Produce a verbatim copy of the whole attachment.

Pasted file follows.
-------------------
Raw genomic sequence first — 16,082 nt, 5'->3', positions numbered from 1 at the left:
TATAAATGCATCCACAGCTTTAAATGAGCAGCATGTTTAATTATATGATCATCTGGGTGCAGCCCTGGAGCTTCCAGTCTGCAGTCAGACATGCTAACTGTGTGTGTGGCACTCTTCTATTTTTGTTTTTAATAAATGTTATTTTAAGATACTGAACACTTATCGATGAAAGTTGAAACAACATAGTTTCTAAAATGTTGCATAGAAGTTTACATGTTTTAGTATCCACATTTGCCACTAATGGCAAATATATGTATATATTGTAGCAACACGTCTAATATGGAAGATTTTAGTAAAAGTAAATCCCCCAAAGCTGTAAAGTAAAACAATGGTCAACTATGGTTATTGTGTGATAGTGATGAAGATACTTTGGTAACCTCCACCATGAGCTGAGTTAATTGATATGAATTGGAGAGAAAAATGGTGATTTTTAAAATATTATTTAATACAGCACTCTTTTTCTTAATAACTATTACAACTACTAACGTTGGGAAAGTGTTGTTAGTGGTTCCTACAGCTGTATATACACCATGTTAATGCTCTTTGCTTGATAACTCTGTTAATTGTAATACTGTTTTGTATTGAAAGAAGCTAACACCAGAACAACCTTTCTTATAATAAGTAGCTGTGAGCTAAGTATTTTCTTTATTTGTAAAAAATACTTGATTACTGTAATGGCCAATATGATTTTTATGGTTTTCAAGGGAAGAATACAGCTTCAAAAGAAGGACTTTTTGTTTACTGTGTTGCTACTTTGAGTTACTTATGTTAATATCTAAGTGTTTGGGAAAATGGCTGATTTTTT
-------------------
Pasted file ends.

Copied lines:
Raw genomic sequence first — 16,082 nt, 5'->3', positions numbered from 1 at the left:
TATAAATGCATCCACAGCTTTAAATGAGCAGCATGTTTAATTATATGATCATCTGGGTGCAGCCCTGGAGCTTCCAGTCTGCAGTCAGACATGCTAACTGTGTGTGTGGCACTCTTCTATTTTTGTTTTTAATAAATGTTATTTTAAGATACTGAACACTTATCGATGAAAGTTGAAACAACATAGTTTCTAAAATGTTGCATAGAAGTTTACATGTTTTAGTATCCACATTTGCCACTAATGGCAAATATATGTATATATTGTAGCAACACGTCTAATATGGAAGATTTTAGTAAAAGTAAATCCCCCAAAGCTGTAAAGTAAAACAATGGTCAACTATGGTTATTGTGTGATAGTGATGAAGATACTTTGGTAACCTCCACCATGAGCTGAGTTAATTGATATGAATTGGAGAGAAAAATGGTGATTTTTAAAATATTATTTAATACAGCACTCTTTTTCTTAATAACTATTACAACTACTAACGTTGGGAAAGTGTTGTTAGTGGTTCCTACAGCTGTATATACACCATGTTAATGCTCTTTGCTTGATAACTCTGTTAATTGTAATACTGTTTTGTATTGAAAGAAGCTAACACCAGAACAACCTTTCTTATAATAAGTAGCTGTGAGCTAAGTATTTTCTTTATTTGTAAAAAATACTTGATTACTGTAATGGCCAATATGATTTTTATGGTTTTCAAGGGAAGAATACAGCTTCAAAAGAAGGACTTTTTGTTTACTGTGTTGCTACTTTGAGTTACTTATGTTAATATCTAAGTGTTTGGGAAAATGGCTGATTTTTT